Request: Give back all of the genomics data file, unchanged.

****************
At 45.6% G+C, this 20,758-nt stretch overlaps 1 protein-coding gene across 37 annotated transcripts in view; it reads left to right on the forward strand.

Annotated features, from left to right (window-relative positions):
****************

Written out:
At 45.6% G+C, this 20,758-nt stretch overlaps 1 protein-coding gene across 37 annotated transcripts in view; it reads left to right on the forward strand.

Annotated features, from left to right (window-relative positions):